Copps readily admits that some practices from the early days of TV appeal to him, often referring to the role broadcasters played in educating the public during the 1952 presidential contest between Dwight Eisenhower and Adlai Stevenson.
"I remember two or three times a week in September and October, you'd have a half-hour for each of those candidates on television. Eisenhower would get up and talk about an issue. Stevenson would get up and talk about an issue," Copps said. "Maybe it wasn't the Lincoln-Douglas debates, but it was a hell of a lot better than what passes for campaign coverage now."
Although he's nostalgic, Copps denies living in the past.
"I think I'm Commissioner Up-to-Date. I'm a fellow who's thinking about how to use this new technology," he said. "The Internet is a wonderful complement right now to broadcast . . . but it's not a substitute, it's not a replacement. It's not going to be for a long, long time."
Copps' office on the eighth floor of the FCC's Washington headquarters is a bit of a time warp. The walls are covered with campaign posters from the early 20th century -- Theodore Roosevelt, Woodrow Wilson, Calvin Coolidge and Copps' hero, Franklin Roosevelt.
"I believe in government," Copps proudly declared.
In his view, the public and private sectors must work together to build high-speed data lines as they did throughout U.S. history to build other vital networks, such as canals, railroads and interstate highways. Market forces alone aren't enough to ensure the public's interest will be served -- particularly when it comes to broadcasters that are allowed to use the airwaves for free, Copps said.
"I like the broadcasting industry. I think there's some really neat folks. But more and more it is difficult, almost impossible, for those folks to be the captains of their own fate," he said in an interview. "They're the captives of this new mentality. They're captives of combination. They're captives of the expectations of Wall Street."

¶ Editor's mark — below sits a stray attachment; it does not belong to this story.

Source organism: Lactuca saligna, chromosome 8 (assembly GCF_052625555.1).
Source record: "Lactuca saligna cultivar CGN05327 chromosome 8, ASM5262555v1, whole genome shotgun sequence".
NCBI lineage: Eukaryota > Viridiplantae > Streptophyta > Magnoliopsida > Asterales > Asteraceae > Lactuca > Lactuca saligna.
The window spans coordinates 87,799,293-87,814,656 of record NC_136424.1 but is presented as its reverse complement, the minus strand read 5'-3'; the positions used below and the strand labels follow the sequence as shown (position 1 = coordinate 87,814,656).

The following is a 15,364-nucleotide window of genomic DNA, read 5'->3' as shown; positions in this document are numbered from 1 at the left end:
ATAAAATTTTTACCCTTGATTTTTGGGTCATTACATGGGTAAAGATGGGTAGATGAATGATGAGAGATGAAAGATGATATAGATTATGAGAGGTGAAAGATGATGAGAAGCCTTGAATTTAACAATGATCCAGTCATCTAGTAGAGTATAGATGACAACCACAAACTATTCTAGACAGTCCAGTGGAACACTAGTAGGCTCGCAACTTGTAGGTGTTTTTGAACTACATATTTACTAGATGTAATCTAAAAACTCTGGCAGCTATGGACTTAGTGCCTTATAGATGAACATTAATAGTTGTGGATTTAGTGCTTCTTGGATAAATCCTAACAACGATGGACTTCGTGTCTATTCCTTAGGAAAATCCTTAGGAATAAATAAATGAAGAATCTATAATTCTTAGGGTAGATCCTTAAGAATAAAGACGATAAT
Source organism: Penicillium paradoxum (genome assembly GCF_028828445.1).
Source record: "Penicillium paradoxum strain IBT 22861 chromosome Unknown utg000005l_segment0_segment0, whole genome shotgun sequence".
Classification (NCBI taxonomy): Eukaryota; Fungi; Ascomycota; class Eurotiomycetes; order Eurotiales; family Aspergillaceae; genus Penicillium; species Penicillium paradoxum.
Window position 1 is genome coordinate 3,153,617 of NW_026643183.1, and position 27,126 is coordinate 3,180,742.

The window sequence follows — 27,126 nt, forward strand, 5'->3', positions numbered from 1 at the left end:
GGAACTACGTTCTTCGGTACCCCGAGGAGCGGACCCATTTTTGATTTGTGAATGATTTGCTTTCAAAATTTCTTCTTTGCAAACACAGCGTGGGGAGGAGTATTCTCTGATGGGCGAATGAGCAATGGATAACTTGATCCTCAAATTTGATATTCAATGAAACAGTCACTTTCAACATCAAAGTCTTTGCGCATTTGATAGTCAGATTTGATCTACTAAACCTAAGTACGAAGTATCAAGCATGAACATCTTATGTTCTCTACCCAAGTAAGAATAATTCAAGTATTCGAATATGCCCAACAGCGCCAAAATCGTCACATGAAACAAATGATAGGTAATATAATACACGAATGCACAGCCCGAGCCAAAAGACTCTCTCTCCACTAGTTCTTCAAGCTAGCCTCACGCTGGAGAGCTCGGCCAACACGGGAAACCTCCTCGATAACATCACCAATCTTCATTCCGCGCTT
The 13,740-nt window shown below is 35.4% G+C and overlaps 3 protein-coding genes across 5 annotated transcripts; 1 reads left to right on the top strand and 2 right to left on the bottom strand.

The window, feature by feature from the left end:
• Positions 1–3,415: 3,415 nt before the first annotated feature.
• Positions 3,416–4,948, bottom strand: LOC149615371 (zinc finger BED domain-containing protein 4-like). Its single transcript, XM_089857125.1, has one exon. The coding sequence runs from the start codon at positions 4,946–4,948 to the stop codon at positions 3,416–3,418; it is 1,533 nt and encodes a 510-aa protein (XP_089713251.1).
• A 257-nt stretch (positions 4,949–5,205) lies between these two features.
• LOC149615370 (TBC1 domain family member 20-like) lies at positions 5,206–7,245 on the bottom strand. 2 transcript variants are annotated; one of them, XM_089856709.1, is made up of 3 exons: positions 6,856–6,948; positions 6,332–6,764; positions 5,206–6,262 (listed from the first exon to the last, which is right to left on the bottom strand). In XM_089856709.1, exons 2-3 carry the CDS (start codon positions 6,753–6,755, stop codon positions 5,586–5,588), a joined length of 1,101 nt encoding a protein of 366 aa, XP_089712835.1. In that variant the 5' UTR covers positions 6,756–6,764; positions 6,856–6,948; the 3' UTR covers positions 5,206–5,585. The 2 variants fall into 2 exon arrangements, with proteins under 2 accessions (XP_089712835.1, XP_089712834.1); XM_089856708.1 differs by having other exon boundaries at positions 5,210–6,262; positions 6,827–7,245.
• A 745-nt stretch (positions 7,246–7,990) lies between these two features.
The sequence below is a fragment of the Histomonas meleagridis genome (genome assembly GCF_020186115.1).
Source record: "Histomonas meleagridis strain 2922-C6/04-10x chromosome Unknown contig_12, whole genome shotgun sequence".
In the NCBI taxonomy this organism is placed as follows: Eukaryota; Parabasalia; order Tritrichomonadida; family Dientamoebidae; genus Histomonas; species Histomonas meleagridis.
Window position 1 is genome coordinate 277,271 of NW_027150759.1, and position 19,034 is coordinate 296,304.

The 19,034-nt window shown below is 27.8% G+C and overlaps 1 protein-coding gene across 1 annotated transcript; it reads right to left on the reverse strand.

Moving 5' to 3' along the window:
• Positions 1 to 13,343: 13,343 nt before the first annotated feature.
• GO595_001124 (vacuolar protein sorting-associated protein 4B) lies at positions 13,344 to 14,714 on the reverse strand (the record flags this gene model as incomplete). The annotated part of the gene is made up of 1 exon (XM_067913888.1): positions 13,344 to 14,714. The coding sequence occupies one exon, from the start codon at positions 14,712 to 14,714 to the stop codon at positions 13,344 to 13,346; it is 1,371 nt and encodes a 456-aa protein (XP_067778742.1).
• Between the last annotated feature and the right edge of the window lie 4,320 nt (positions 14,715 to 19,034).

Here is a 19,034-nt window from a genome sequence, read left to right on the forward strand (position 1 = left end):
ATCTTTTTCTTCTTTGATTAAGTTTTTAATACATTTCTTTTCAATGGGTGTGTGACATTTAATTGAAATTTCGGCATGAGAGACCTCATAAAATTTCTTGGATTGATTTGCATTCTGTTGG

Copps' New Deal-style view of government regulation contrasts with the perspective of the Republicans who have controlled the FCC since his appointment. He clashed often with former Chairman Michael K. Powell. Bolstered by his higher profile, Copps has developed a good relationship with Martin, who took over as chairman in 2005.
"While we have different regulatory philosophies, I think we actually share a lot of the same concerns," Martin said.
Copps grew up in a Republican family in Milwaukee but became a Democrat in college. He was teaching U.S. history at Loyola University New Orleans in 1970 when he caught the eye of Hollings through a mutual friend and was offered a job.
Copps planned to go to Washington for a couple of years "to get politics out of my system."
He never left.
After 15 years in Hollings' office, rising to chief of staff, Copps worked as a lobbyist and then at the Commerce Department.
"No matter how thin the pancake, there's always two sides," said Hollings, who pushed for Copps' appointment to the FCC in 2001. "He'd learn how to analyze them and get to the point."
Copps is one of the few former Capitol Hill staffers to serve on the FCC, and his experience in that crucible of partisan politics came into play when Powell began pushing for an overhaul of media ownership rules in 2001. Copps decided the public needed to know the stakes and reached out to consumer and public interest advocates.